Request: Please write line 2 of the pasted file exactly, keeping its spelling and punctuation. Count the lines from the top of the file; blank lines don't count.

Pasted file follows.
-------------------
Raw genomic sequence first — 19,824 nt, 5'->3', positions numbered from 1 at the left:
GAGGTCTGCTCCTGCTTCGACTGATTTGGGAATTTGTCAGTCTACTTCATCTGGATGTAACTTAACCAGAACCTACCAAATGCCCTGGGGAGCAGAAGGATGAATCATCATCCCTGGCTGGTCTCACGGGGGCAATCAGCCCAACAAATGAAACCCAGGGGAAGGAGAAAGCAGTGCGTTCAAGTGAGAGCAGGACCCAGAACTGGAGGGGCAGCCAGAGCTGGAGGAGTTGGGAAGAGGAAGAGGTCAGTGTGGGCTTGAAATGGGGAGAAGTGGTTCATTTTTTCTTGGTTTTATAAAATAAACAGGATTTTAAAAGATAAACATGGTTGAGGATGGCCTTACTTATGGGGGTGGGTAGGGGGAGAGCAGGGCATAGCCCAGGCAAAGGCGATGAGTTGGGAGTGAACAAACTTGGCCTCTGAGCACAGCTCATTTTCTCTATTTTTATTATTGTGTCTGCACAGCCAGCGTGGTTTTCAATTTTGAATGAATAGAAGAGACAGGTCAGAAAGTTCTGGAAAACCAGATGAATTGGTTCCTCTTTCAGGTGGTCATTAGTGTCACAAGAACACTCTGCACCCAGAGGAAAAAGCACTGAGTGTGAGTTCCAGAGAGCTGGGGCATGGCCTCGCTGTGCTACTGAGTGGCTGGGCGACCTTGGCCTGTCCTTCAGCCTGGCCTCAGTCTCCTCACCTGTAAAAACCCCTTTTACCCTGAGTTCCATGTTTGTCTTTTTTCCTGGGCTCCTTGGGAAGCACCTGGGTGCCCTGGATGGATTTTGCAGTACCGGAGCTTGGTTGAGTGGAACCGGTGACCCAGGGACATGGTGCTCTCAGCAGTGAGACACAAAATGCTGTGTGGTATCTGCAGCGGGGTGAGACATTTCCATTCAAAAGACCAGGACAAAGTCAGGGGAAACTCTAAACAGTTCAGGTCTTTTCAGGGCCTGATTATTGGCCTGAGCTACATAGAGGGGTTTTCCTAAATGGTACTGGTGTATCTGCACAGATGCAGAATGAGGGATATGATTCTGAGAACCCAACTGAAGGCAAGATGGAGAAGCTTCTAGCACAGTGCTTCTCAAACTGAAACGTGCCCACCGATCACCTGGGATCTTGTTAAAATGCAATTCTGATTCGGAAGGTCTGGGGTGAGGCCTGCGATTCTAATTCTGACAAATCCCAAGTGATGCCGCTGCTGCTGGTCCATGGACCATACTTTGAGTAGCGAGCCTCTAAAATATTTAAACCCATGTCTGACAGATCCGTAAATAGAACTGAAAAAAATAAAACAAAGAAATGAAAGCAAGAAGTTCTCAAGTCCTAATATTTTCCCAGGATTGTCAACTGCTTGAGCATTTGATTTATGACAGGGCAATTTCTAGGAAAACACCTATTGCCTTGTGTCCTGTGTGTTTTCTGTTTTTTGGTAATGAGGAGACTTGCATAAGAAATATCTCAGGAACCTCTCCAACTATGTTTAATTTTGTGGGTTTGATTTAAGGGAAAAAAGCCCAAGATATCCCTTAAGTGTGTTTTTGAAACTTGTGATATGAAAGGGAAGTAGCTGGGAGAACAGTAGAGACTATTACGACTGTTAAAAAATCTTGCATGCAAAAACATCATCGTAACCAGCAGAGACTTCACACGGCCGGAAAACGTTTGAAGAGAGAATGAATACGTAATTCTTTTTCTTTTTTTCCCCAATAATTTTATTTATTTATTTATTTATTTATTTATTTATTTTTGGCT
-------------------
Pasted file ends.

GAGGTCTGCTCCTGCTTCGACTGATTTGGGAATTTGTCAGTCTACTTCATCTGGATGTAACTTAACCAGAACCTACCAAATGCCCTGGGGAGCAGAAGGATGAATCATCATCCCTGGCTGGTCTCACGGGGGCAATCAGCCCAACAAATGAAACCCAGGGGAAGGAGAAAGCAGTGCGTTCAAGTGAGAGCAGGACCCAGAACTGGAGGGGCAGCCAGAGCTGGAGGAGTTGGGAAGAGGAAGAGGTCAGTGTGGGCTTGAAATGGGGAGAAGTGGTTCATTTTTTCTTGGTTTTATAAAATAAACAGGATTTTAAAAGATAAACATGGTTGAGGATGGCCTTACTTATGGGGGTGGGTAGGGGGAGAGCAGGGCATAGCCCAGGCAAAGGCGATGAGTTGGGAGTGAACAAACTTGGCCTCTGAGCACAGCTCATTTTCTCTATTTTTATTATTGTGTCTGCACAGCCAGCGTGGTTTTCAATTTTGAATGAATAGAAGAGACAGGTCAGAAAGTTCTGGAAAACCAGATGAATTGGTTCCTCTTTCAGGTGGTCATTAGTGTCACAAGAACACTCTGCACCCAGAGGAAAAAGCACTGAGTGTGAGTTCCAGAGAGCTGGGGCATGGCCTCGCTGTGCTACTGAGTGGCTGGGCGACCTTGGCCTGTCCTTCAGCCTGGCCTCAGTCTCCTCACCTGTAAAAACCCCTTTTACCCTGAGTTCCATGTTTGTCTTTTTTCCTGGGCTCCTTGGGAAGCACCTGGGTGCCCTGGATGGATTTTGCAGTACCGGAGCTTGGTTGAGTGGAACCGGTGACCCAGGGACATGGTGCTCTCAGCAGTGAGACACAAAATGCTGTGTGGTATCTGCAGCGGGGTGAGACATTTCCATTCAAAAGACCAGGACAAAGTCAGGGGAAACTCTAAACAGTTCAGGTCTTTTCAGGGCCTGATTATTGGCCTGAGCTACATAGAGGGGTTTTCCTAAATGGTACTGGTGTATCTGCACAGATGCAGAATGAGGGATATGATTCTGAGAACCCAACTGAAGGCAAGATGGAGAAGCTTCTAGCACAGTGCTTCTCAAACTGAAACGTGCCCACCGATCACCTGGGATCTTGTTAAAATGCAATTCTGATTCGGAAGGTCTGGGGTGAGGCCTGCGATTCTAATTCTGACAAATCCCAAGTGATGCCGCTGCTGCTGGTCCATGGACCATACTTTGAGTAGCGAGCCTCTAAAATATTTAAACCCATGTCTGACAGATCCGTAAATAGAACTGAAAAAAATAAAACAAAGAAATGAAAGCAAGAAGTTCTCAAGTCCTAATATTTTCCCAGGATTGTCAACTGCTTGAGCATTTGATTTATGACAGGGCAATTTCTAGGAAAACACCTATTGCCTTGTGTCCTGTGTGTTTTCTGTTTTTTGGTAATGAGGAGACTTGCATAAGAAATATCTCAGGAACCTCTCCAACTATGTTTAATTTTGTGGGTTTGATTTAAGGGAAAAAAGCCCAAGATATCCCTTAAGTGTGTTTTTGAAACTTGTGATATGAAAGGGAAGTAGCTGGGAGAACAGTAGAGACTATTACGACTGTTAAAAAATCTTGCATGCAAAAACATCATCGTAACCAGCAGAGACTTCACACGGCCGGAAAACGTTTGAAGAGAGAATGAATACGTAATTCTTTTTCTTTTTTTCCCCAATAATTTTATTTATTTATTTATTTATTTATTTATTTATTTTTGGCT